Globe Honored for Stories on Church, Islamic World
February 24, 2003
The Boston Globe has been honored with two George Polk Awards for its coverage of the clergy sex abuse scandal and the Islamic world.
The team of investigative journalists that exposed widespread sexual abuse by priests was honored for national reporting about the crisis in the Catholic Church. The stories uncovered the questionable way in which church officials handled abuse allegations and resulted in the resignation of Cardinal Bernard F. Law.
Former Globe reporter Anthony Shadid also received a Polk award for foreign reporting for his coverage of events in the Middle East.
Shadid was shot and seriously wounded while on assignment in the West Bank. He now works for the Washington Post.
Established at Long Island University in 1949 to memorialize a slain CBS war correspondent, the George Polk Award is one of the most coveted honors in journalism.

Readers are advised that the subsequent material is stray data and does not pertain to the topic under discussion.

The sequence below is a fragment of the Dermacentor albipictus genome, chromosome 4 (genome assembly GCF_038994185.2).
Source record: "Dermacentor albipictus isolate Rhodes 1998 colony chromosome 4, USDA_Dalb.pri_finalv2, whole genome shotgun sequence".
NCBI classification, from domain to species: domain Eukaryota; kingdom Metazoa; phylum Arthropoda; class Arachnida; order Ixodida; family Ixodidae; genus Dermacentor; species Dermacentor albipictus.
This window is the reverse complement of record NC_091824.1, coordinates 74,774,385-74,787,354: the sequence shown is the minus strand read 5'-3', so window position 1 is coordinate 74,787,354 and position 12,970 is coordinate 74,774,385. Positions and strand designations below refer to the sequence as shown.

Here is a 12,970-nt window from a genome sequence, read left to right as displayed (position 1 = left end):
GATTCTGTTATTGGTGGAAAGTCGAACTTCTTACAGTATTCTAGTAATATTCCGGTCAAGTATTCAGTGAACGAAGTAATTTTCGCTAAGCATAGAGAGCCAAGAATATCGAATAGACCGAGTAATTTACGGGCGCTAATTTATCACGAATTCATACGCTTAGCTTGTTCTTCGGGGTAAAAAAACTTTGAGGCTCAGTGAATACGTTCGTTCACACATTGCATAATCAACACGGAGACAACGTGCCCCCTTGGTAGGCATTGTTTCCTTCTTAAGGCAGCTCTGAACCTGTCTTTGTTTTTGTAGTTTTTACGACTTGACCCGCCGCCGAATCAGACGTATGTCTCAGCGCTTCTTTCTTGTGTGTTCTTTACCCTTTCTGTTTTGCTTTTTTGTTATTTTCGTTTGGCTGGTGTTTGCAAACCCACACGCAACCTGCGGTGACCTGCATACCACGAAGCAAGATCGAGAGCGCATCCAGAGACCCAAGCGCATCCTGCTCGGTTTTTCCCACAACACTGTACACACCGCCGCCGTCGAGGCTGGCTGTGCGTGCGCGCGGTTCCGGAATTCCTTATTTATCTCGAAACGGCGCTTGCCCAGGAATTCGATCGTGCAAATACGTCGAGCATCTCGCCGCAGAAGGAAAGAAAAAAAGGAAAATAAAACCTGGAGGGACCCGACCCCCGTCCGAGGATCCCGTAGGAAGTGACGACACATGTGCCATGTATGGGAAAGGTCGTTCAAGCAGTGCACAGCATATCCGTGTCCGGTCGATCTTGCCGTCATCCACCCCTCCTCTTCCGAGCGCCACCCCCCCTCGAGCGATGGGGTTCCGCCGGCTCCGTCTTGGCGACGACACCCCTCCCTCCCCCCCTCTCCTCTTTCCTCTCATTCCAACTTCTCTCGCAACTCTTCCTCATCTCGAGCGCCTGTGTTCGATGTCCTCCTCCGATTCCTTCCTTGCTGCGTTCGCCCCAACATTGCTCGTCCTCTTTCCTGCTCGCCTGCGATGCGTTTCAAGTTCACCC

"Winning two Polk Awards is an immense honor for the Globe's staff," said Martin Baron, editor of the Globe.
"In recognizing our investigation into clergy sex abuse and our coverage of the Islamic world, the Polk Awards highlight the wide reach of this newspaper and the exceptional performance by our reporters on stories that were among last year's most important."
The New York Times also received two Polk awards. Clifford J. Levy won for regional reporting and Walt Bogdanich, Barry Meier, and Mary Williams Walsh were honored in the health care reporting category.
Among other winners, Morley Safer of CBS News received the Polk Career Award for his distinguished career in journalism.
This story ran on page B3 of the Boston Globe on 2/24/2003.
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